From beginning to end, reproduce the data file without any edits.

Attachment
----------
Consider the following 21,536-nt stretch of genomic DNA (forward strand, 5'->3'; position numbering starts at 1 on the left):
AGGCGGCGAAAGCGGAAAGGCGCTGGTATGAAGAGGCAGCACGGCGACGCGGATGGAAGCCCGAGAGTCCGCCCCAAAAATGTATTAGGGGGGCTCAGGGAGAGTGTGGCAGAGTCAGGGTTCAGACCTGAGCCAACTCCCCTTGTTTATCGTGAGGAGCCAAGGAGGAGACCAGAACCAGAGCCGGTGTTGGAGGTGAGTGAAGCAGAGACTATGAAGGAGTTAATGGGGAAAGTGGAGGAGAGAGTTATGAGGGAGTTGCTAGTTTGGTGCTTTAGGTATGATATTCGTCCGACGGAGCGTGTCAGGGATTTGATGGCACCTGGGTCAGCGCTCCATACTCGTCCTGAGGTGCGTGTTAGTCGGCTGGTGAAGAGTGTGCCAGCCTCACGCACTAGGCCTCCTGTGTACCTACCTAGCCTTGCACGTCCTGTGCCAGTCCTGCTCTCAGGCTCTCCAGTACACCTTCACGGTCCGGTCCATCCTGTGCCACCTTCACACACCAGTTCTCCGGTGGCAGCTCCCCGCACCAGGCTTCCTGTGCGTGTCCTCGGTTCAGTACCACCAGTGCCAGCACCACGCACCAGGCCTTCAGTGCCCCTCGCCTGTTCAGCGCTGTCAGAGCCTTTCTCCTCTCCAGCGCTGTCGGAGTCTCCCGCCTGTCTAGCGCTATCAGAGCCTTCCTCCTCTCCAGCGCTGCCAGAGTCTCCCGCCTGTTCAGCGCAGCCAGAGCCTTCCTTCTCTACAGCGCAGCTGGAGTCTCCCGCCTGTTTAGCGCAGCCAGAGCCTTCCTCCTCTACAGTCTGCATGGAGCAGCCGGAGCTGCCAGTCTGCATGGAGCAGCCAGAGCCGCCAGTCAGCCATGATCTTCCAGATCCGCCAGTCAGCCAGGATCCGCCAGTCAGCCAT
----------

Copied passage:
Consider the following 21,536-nt stretch of genomic DNA (forward strand, 5'->3'; position numbering starts at 1 on the left):
AGGCGGCGAAAGCGGAAAGGCGCTGGTATGAAGAGGCAGCACGGCGACGCGGATGGAAGCCCGAGAGTCCGCCCCAAAAATGTATTAGGGGGGCTCAGGGAGAGTGTGGCAGAGTCAGGGTTCAGACCTGAGCCAACTCCCCTTGTTTATCGTGAGGAGCCAAGGAGGAGACCAGAACCAGAGCCGGTGTTGGAGGTGAGTGAAGCAGAGACTATGAAGGAGTTAATGGGGAAAGTGGAGGAGAGAGTTATGAGGGAGTTGCTAGTTTGGTGCTTTAGGTATGATATTCGTCCGACGGAGCGTGTCAGGGATTTGATGGCACCTGGGTCAGCGCTCCATACTCGTCCTGAGGTGCGTGTTAGTCGGCTGGTGAAGAGTGTGCCAGCCTCACGCACTAGGCCTCCTGTGTACCTACCTAGCCTTGCACGTCCTGTGCCAGTCCTGCTCTCAGGCTCTCCAGTACACCTTCACGGTCCGGTCCATCCTGTGCCACCTTCACACACCAGTTCTCCGGTGGCAGCTCCCCGCACCAGGCTTCCTGTGCGTGTCCTCGGTTCAGTACCACCAGTGCCAGCACCACGCACCAGGCCTTCAGTGCCCCTCGCCTGTTCAGCGCTGTCAGAGCCTTTCTCCTCTCCAGCGCTGTCGGAGTCTCCCGCCTGTCTAGCGCTATCAGAGCCTTCCTCCTCTCCAGCGCTGCCAGAGTCTCCCGCCTGTTCAGCGCAGCCAGAGCCTTCCTTCTCTACAGCGCAGCTGGAGTCTCCCGCCTGTTTAGCGCAGCCAGAGCCTTCCTCCTCTACAGTCTGCATGGAGCAGCCGGAGCTGCCAGTCTGCATGGAGCAGCCAGAGCCGCCAGTCAGCCATGATCTTCCAGATCCGCCAGTCAGCCAGGATCCGCCAGTCAGCCAT